Going Different Ways? Right-Wing Parties and the Immigrant Issue in Denmark and Sweden

Christoffer Green-Pedersen, Pontus Odmalm

Research output: Contribution to journalArticlepeer-review


This contribution analyses centre-right parties' attitudes and positions on immigration and integration in Denmark and Sweden. Despite the two countries being socio-economically and culturally similar, there are some significant political and structural differences which help to explain why immigration has played a much more prominent role in Danish politics compared to Swedish politics. The article argues that this can be explained with reference to, on the one hand, the stability of bloc party politics and, on the other, the extent to which centre-right parties have exploited ‘the immigration issue’ as a profiling tool. The findings suggest that even though Denmark has adopted a much tougher stance on immigration and integration compared to Sweden, the political climate in the latter has also undergone a number of changes in the past decade which have allowed centre-right and radical right parties to use immigration to challenge the prevailing cross-party consensus on the issue by suggesting a more market-oriented integration policy.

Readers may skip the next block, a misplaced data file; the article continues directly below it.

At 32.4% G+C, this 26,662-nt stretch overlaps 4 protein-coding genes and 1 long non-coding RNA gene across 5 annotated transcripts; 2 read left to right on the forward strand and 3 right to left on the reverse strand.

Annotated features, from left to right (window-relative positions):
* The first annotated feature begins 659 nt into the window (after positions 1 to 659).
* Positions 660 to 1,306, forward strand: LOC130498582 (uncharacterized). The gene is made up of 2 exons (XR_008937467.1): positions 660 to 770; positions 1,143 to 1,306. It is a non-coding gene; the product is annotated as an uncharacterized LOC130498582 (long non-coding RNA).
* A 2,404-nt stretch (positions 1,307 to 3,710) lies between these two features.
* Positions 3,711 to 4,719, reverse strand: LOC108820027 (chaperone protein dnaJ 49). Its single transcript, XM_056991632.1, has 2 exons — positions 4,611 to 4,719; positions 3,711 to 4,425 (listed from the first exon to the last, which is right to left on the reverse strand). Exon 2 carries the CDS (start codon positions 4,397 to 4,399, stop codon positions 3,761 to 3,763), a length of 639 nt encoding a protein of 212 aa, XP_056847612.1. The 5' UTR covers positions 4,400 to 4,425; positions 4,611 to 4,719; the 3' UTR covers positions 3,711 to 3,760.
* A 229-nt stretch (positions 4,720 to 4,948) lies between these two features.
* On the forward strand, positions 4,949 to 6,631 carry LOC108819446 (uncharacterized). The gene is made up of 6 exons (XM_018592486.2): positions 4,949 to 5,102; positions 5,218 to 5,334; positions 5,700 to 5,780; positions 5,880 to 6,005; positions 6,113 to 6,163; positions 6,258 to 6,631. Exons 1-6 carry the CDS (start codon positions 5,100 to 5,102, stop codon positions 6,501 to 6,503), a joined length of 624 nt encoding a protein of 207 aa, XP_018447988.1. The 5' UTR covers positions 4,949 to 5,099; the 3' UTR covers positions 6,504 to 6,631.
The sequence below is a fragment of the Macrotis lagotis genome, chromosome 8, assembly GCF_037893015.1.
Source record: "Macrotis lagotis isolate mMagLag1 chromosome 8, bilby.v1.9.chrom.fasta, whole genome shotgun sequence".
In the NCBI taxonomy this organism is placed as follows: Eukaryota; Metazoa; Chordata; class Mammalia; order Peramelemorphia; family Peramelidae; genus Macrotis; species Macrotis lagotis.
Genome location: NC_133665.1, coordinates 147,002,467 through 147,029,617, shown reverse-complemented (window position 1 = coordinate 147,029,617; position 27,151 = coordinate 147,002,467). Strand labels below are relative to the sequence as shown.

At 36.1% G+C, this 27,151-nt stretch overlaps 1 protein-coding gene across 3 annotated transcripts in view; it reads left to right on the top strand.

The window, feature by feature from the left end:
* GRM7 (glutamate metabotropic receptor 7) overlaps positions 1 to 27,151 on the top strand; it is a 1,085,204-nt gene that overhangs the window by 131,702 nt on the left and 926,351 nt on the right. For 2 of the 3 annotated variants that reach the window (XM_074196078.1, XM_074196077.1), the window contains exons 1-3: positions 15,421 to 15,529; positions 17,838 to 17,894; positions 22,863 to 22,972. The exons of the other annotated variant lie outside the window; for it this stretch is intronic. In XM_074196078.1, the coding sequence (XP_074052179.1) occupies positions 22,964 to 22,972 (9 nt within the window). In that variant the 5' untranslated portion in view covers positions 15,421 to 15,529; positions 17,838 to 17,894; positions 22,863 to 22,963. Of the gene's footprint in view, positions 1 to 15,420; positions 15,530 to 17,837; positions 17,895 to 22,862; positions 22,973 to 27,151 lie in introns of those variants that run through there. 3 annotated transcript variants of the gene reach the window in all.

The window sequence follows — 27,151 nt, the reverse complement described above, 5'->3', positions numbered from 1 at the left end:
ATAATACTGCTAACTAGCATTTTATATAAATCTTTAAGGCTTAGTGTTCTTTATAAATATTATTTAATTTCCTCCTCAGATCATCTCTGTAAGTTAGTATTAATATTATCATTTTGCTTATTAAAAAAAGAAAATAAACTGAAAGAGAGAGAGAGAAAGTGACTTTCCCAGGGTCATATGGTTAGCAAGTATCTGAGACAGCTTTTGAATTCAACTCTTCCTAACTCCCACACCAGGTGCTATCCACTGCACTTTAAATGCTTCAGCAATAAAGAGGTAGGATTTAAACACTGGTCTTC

Original languageEnglish
Pages (from-to)367-381
Number of pages15
JournalJournal of European Public Policy
Issue number3
Publication statusPublished - 2008


  • Denmark
  • immigration
  • integration
  • radical right-wing parties
  • right-wing parties
  • Sweden

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